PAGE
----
Nunavut, Kitikmeot Inuit team up to build longest road in Nunavut – by Nick Murray (CBC News North – July 12, 2016)

Road would begin at Grays Bay and stretch south to the N.W.T.’s diamond mines

A project proposal to build the longest road in Nunavut — a 227 ­kilometre all­-season road from the shores of the Northwest Passage — is moving closer to fruition. On Friday, the Government of Nunavut signed a memorandum of understanding with the Kitikmeot Inuit Association to partner on the project.

The road would connect a proposed deep water port at Grays Bay — on the Northwest Passage between Bathurst Inlet and Kugluktuk — to the winter road that services the N.W.T.’s diamond mines. It’s one of Nunavut’s and the N.W.T’s richest area in minerals.

“The challenge has always been lack of road infrastructure to get the product out,” said Tom Hoefer, the executive director of the N.W.T. and Nunavut Chamber of Mines. “So this is nothing new in the sense of people wanting to get road access in that region.

“What’s new is the Grays Bay proposal came along about three years ago and has been working its way forward as more and more people are supportive of seeing deposits developed in the Kitikmeot region.”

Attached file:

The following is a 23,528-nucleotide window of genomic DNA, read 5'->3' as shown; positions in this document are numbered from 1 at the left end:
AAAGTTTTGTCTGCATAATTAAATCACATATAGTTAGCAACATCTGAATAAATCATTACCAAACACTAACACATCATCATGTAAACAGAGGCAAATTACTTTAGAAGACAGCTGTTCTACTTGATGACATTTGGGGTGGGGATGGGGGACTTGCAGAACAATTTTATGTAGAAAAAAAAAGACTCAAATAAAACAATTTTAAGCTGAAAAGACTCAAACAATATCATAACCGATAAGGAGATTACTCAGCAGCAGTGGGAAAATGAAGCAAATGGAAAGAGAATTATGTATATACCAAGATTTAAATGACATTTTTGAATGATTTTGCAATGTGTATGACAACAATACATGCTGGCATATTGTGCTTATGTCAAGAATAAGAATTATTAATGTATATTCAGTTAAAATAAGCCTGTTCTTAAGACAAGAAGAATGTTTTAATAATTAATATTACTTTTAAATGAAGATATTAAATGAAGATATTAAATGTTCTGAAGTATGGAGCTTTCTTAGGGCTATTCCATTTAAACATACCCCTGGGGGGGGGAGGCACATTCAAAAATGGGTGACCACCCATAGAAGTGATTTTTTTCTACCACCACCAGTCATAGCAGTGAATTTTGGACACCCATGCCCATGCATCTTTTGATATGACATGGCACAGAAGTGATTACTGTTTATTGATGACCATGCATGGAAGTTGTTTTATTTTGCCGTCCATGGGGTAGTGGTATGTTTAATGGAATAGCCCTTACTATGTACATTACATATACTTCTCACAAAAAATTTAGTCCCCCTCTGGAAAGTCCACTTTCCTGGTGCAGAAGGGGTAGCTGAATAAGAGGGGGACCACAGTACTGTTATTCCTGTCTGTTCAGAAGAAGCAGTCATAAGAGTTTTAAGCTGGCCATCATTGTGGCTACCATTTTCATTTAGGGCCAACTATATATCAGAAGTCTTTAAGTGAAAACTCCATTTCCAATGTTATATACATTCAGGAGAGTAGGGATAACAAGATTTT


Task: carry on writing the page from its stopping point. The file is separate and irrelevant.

The first phase of the project has a $487-million price tag, though the Nunavut government and the Kitikmeot Inuit have applied for federal funding for three- quarters of the cost.

Eventually, the road could be a vital link that connects western Nunavut to Yellowknife, and the rest of Canada.

Road project been tried before

MMG, a mining company based in Australia, has proposed a zinc mine in the region at Izok Lake, but the cost to reach the metals is prohibitive.

Back in 2012, the company made its own pitch for a 350-­kilometre road in the area, linking its mine to Grays Bay. But the project stalled at the review stage.

The Nunavut Impact Review Board recommended the project undergo further review because of potential “significant adverse affects on the ecosystem, wildlife habitat or Inuit harvesting activities, [and] adverse socio­economic effects on northerners.”

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